The True Cost of Commercial Paper

In recent years, many large utilities established commercial paper programs backstopped by their global bank revolving credit facilities. These programs were intended to take advantage of the low interest rates prevailing in the commercial paper market. Commercial paper was viewed as an inexpensive and easily accessible route to satisfying short-term liquidity needs. Utilities expanded their use of commercial paper, usually to the exclusion of drawing down conventional revolving credit facilities.

But is complete reliance on commercial paper the right strategy, especially in the current environment?

A fresh look at the facts suggests not:

The true cost of commercial paper is higher than is apparent if one looks only at the commercial paper rate itself.

Once LIBOR rate differentials, unused commitment fees on the backstopping revolver, and agent fees are factored in, commercial paper is not a great bargain in comparison to a carefully structured revolving credit program that is drawn down as cash is needed. The current rising rate environment only lessens the perceived cost advantage of commercial paper.

Exclusive reliance on commercial paper carries significant risks.

Recent history shows that economic shocks can result in a sudden exit of buyers from the commercial paper market, driving volatility and making issuance prohibitively expensive or even impossible. There have been two occasions in just the last 20 years where even the highest quality commercial paper could not find a market: The Dot Com crash in 2001 and the Financial Crisis of 2008.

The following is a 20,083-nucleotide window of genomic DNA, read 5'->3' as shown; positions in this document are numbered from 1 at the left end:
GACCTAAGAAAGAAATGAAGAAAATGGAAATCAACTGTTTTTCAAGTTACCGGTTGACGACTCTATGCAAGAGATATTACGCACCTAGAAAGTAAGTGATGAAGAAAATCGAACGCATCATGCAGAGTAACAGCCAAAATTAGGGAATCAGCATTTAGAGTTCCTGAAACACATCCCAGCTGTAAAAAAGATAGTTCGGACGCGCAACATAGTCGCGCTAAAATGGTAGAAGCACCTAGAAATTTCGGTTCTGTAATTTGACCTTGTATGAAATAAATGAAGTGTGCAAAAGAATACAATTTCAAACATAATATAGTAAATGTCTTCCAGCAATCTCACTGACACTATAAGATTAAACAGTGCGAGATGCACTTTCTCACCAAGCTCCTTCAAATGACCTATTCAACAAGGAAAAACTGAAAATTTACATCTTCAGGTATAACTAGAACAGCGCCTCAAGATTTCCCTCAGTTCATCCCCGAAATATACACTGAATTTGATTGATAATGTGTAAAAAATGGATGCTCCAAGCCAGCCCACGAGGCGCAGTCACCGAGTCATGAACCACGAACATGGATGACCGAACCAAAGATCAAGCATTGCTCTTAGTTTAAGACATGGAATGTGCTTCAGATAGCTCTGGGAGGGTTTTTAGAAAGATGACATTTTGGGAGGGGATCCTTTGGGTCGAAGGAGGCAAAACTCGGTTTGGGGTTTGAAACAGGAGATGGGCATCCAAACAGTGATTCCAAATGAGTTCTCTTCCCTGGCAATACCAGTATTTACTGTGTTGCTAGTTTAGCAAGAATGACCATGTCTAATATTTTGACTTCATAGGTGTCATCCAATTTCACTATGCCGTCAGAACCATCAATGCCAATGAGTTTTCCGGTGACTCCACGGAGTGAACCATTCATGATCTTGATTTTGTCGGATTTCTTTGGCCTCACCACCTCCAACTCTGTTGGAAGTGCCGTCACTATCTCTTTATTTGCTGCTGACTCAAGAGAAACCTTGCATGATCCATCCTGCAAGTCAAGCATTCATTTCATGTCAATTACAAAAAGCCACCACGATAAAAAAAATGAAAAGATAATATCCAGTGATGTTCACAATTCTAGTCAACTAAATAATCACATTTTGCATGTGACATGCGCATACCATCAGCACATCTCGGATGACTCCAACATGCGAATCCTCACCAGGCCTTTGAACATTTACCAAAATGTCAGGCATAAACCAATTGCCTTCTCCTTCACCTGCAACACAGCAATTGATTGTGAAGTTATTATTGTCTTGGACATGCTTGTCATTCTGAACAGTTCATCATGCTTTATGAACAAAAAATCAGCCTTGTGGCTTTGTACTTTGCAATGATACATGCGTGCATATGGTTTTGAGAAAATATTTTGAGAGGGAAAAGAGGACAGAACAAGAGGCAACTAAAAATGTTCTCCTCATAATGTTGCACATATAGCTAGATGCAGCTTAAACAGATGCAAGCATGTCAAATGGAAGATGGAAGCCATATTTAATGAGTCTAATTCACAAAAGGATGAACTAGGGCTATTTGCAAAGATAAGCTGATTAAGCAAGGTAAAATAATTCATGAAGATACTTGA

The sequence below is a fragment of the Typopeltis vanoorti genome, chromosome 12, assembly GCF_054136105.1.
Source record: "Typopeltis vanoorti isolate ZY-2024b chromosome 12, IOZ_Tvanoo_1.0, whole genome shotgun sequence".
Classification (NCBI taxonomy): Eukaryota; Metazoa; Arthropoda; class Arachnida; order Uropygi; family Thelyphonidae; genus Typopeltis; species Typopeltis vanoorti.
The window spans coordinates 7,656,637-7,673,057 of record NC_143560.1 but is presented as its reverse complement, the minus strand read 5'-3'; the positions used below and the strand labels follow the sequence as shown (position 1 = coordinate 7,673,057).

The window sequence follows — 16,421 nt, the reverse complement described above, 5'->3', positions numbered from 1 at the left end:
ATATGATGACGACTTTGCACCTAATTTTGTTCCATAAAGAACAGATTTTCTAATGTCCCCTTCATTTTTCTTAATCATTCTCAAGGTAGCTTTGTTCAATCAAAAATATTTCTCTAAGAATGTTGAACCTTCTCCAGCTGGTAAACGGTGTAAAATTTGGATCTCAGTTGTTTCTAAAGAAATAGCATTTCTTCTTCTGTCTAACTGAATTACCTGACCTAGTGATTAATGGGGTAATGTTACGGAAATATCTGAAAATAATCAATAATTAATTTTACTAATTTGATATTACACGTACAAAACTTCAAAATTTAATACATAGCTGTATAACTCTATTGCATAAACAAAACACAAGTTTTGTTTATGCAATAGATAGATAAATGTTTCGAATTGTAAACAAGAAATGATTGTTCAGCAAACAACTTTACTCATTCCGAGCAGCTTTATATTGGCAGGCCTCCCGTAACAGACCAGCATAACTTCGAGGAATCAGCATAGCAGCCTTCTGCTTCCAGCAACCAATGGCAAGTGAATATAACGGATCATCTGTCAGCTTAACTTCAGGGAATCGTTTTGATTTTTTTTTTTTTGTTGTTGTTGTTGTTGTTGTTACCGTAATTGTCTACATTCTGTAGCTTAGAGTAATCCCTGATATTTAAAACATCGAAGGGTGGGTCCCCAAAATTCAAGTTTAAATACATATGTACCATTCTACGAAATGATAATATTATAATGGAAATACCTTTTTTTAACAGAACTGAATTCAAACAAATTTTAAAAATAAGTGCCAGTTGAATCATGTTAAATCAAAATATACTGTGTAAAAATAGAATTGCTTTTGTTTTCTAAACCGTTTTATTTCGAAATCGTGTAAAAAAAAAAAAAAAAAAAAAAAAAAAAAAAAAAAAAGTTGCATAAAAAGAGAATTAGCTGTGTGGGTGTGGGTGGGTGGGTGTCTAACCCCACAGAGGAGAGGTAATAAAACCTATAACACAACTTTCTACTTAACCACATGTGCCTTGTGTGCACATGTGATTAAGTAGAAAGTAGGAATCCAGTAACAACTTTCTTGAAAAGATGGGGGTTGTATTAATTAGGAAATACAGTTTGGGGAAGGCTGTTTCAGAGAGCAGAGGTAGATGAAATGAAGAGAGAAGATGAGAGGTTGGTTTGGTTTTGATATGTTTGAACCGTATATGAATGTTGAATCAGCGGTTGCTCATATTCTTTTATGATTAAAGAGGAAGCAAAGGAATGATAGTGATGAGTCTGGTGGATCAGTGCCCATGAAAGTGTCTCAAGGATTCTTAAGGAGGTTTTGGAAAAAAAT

Diversifying liquidity sources to include local/regional Main Street financing can be a win-win on many levels.

On a pure cost basis, revolving credit is often as cost-competitive as commercial paper. Reduced reliance on commercial paper means less financing cost volatility in the event of economic shocks. Additionally, because local and regional banks do not face the same capital requirements as major Money Center banks, Main Street banks are often more reliable in meeting revolving credit drawdowns in periods of economic uncertainty. Local and regional financing also has the advantage of benefitting communities and generating goodwill with stakeholders, including regulators.

Once LIBOR rate differentials, unused commitment fees on the backstopping revolver, and agent fees are factored in, commercial paper is not a great bargain in comparison to a carefully structured revolving credit program that is drawn down as cash is needed. The current rising rate environment only lessens the perceived cost advantage of commercial paper.

Contact any of our team members to learn more about how a carefully structured regional/local commercial credit syndication can offset the risks of reliance on commercial paper as the main source of liquidity.

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